The effect of dietary restriction on longevity, fecundity, and antioxidant responses in the oriental fruit fly, Bactrocera dorsalis (Hendel) (Diptera: Tephritidae)
Key Laboratory of Entomology and Pest Control Engineering, College of Plant Protection, Southwest University, Chongqing 400715, People's Republic of China.Journal of insect physiology (Impact Factor: 2.47). 08/2013; 59(10). DOI: 10.1016/j.jinsphys.2013.07.006
Recent studies in fruit flies have imposed dietary restriction (DR) by diluting yeast and have reported increased lifespan as the yeast-to-sugar ratio decreased. In this study, the effects of DR on the lifespan of Bactrocera dorsalis were investigated using constant-feeding diets with different yeast:sugar ratios and an intermittent-feeding diet in which flies ate every sixth day. Antioxidant enzyme activities and the malondialdehyde concentration were also measured in virgin females under constant-feeding DR protocols to investigate their relationships with lifespan. The results showed that B. dorsalis lifespan was significantly extended by DR, and carbohydrate-enriched diet may be important for lifespan-extension. Female flies lived significantly longer than males at all dietary levels under both feeding regimes, indicating no interaction between diet and sex in determining lifespan. Antioxidant enzyme activities increased with the amount of yeast increased in the diet (0 - 4.76%) between starvation and DR treatments, indicating that the antioxidants may have influences in determining lifespan in B. dorsalis under starvation and DR treatments. However, antioxidants cannot keep up with increased oxidative damage induced by the high yeast diet (25%). These results revealed that the extension of lifespan by DR is evolutionarily conserved in B. dorsalis and that yeast:sugar ratios significantly modulate lifespan in this species.
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ABSTRACT: Changes in temperature are known to cause a variety of physiological stress responses in insects and mites. Thermal stress responses are usually associated with the increased generation of reactive oxygen species (ROS), resulting in oxidative damage. In this study, we examined the time-related effect (durations for 1, 2, 3, and 5 h) of thermal stress conditions-i.e., relatively low (0, 5, 10, and 15 °C) or high (35, 38, 41, and 44 °C) temperatures-on the activities of antioxidant enzymes including catalase (CAT), superoxide dismutase (SOD), peroxidase (POX), glutathione S-transferases (GSTs), and total antioxidant capacity (T-AOC) of the predatory mite Neoseiulus cucumeris. Also the lipid peroxidation (LPO) levels of the predatory mite were measured under thermal stress conditions. The results confirmed that thermal stress results in a condition of so-called oxidative stress and the four antioxidant enzymes play an important role in combating the accumulation of ROS in N. cucumeris. CAT and POX activity changed significantly when the mites were exposed to cold and heat shock, respectively. The elevated levels of SOD and GSTs activity, expressed in a time-dependent manner, may have an important role in the process of antioxidant response to thermal stress. However, the levels of LPO in N. cucumeris were high, serving as an important signal that these antioxidant enzyme-based defense mechanisms were not always adequate to counteract the surplus ROS. Thus, we hypothesize that thermal stress, especially extreme temperatures, may contribute much to the generation of ROS in N. cucumeris, and eventually to its death.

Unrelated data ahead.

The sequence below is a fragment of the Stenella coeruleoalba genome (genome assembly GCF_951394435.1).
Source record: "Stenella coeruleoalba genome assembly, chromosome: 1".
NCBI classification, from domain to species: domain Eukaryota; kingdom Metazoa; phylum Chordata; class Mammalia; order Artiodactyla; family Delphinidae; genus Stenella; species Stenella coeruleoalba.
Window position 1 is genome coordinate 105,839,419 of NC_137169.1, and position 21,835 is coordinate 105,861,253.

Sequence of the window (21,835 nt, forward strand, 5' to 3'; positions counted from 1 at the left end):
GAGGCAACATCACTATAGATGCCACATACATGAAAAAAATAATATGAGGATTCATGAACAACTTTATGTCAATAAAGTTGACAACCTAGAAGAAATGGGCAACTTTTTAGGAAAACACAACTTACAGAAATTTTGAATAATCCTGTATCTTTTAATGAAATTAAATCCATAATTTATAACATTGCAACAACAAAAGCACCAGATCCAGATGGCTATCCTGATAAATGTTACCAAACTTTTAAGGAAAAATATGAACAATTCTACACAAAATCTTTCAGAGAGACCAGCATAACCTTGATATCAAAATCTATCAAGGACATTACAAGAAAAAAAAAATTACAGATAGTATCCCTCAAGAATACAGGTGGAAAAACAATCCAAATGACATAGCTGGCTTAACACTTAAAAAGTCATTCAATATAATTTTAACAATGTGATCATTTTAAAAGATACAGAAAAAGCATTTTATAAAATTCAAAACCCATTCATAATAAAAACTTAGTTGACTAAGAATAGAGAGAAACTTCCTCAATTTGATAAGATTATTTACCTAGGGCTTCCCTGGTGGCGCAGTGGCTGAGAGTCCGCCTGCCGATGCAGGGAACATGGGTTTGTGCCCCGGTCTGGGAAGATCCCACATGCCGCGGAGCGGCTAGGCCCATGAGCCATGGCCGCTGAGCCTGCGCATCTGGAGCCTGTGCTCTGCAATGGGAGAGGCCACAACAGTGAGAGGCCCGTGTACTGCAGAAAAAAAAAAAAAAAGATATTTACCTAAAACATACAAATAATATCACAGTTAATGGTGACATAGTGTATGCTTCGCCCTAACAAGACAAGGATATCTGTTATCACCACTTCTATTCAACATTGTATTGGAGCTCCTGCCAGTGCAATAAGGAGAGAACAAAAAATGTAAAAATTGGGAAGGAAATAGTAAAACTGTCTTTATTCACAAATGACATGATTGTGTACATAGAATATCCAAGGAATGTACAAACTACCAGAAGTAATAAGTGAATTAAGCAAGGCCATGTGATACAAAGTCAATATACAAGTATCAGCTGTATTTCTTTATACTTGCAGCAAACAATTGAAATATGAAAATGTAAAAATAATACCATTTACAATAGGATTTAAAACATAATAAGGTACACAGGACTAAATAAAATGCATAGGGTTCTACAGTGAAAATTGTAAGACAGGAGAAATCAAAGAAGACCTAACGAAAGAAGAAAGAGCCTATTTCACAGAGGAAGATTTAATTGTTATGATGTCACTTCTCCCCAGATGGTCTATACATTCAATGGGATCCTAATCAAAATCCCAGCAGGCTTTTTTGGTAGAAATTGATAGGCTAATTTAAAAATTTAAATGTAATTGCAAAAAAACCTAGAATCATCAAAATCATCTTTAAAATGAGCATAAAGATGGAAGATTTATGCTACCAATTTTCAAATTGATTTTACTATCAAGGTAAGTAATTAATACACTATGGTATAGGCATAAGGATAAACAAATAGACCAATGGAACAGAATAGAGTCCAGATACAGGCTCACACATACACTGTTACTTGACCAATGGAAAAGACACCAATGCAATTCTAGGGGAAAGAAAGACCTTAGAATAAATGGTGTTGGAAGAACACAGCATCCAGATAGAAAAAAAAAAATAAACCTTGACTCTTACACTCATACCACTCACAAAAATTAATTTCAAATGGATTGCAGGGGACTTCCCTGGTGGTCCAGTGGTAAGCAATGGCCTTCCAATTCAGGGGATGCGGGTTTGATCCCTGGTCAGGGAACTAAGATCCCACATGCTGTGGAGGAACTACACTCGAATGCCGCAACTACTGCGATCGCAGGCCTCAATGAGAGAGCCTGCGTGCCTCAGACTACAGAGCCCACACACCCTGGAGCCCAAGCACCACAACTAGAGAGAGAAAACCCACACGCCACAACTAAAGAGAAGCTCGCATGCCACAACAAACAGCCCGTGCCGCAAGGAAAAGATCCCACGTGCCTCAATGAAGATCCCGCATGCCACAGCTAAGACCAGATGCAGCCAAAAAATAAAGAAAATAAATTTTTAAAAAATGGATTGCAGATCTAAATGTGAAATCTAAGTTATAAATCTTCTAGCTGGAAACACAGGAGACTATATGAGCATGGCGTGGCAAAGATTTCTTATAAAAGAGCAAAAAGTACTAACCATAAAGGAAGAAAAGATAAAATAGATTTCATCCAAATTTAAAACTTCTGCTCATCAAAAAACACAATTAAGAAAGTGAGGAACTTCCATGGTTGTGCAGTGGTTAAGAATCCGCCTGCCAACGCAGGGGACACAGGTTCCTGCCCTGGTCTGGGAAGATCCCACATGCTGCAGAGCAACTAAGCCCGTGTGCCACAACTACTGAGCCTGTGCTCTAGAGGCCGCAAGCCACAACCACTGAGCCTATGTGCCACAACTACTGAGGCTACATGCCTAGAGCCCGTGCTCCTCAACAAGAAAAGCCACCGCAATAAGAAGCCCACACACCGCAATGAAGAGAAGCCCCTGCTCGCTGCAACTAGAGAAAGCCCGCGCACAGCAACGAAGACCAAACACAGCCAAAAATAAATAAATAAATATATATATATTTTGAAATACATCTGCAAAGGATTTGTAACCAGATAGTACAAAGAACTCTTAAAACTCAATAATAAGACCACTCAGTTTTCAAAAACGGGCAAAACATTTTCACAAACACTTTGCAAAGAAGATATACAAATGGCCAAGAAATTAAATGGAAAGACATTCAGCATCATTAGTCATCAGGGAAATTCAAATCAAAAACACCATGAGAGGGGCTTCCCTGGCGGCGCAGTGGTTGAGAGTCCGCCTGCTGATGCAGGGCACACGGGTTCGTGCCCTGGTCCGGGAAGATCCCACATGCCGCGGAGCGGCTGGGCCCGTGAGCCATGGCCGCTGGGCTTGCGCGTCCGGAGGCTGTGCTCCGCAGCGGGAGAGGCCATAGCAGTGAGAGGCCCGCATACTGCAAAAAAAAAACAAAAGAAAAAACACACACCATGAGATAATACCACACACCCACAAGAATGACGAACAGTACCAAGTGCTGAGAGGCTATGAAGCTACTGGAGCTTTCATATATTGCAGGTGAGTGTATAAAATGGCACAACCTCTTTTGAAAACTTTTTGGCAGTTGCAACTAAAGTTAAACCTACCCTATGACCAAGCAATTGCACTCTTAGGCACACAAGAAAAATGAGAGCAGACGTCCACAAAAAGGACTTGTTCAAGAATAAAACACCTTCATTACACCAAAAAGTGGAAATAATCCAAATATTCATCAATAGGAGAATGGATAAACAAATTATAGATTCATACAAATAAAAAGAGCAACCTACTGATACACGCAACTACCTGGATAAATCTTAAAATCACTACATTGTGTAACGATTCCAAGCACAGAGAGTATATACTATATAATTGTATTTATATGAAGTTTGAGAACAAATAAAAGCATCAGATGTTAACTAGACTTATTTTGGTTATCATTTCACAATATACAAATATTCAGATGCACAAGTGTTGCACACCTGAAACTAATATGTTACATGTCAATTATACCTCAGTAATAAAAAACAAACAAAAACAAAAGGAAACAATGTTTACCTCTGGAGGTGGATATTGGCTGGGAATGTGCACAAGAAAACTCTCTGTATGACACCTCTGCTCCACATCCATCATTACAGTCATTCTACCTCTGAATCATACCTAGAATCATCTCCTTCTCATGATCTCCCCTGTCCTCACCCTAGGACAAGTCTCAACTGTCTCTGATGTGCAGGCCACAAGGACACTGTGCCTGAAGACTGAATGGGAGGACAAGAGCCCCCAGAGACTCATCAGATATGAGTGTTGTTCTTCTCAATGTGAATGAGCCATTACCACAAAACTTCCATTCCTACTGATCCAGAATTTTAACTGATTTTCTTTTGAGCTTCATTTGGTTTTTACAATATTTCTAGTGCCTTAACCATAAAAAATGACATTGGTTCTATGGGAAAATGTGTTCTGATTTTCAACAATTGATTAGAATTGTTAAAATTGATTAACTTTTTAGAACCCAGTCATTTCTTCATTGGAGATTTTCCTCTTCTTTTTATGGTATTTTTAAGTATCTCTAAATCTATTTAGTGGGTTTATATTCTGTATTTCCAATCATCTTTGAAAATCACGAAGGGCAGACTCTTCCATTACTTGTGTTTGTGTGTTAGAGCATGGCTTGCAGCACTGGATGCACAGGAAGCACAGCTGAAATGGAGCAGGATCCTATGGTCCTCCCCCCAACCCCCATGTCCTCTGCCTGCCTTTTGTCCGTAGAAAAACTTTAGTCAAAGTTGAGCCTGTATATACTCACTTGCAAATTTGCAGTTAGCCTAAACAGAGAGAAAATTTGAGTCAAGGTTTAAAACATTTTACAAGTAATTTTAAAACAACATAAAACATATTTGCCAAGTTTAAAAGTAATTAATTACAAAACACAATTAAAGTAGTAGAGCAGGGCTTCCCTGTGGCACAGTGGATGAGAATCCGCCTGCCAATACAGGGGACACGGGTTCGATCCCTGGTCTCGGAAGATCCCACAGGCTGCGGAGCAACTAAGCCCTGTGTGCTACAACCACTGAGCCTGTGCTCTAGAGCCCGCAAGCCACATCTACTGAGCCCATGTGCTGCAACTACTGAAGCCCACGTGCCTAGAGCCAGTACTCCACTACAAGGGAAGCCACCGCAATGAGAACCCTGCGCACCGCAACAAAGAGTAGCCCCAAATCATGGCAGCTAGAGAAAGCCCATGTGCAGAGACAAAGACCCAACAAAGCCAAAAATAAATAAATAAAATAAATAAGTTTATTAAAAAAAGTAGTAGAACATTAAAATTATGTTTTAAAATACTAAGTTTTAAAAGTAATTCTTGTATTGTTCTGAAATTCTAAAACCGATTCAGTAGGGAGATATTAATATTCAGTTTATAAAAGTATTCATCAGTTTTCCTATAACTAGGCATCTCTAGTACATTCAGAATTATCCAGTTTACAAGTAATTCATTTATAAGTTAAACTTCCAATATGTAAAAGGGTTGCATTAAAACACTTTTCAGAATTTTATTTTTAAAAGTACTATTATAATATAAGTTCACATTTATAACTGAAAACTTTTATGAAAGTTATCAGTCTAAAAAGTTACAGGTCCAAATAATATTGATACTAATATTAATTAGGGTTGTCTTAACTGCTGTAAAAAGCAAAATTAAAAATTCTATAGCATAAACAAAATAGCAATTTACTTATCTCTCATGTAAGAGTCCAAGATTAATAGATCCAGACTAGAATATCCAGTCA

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ABSTRACT: Trade-offs among life history traits are central to understand the limits of adaptations to stress. In animals, virtually all decisions taken during life are expected to have downstream consequences. To which degree rare, but energy demanding, decisions carry-over to individual performance is rarely studied in arthropods.We used spiders as a model system to test how single investments in silk use -as for dispersal or predator escape- affect individual performance. Silk produced for safe lines and as threads for ballooning is of the strongest kind and energetically costly, especially when resources are limited. We induced dragline spinning in two species of money spider at similar quantities as under natural conditions and tested trade-offs with lifespan and egg sac production under unlimited prey availability and a dietary restriction treatment.We demonstrate strong trade-offs between dragline spinning and survival and fecundity. Survival trade-offs were additive to the ones imposed by the dietary treatment, but a reduction in eggs produced after silk use was only prevalent under conditions where food was deprived during the spider's life.Because draglines are not recycled after their use for dispersal or predator escape, its spinning induces incurs substantial fitness costs in dispersal, especially in environments with prey limitation. Rare but energetically costly decisions related to dispersal or predator escape may thus carry-over to adult performance and explain phenotypic heterogeneity in natural populations.
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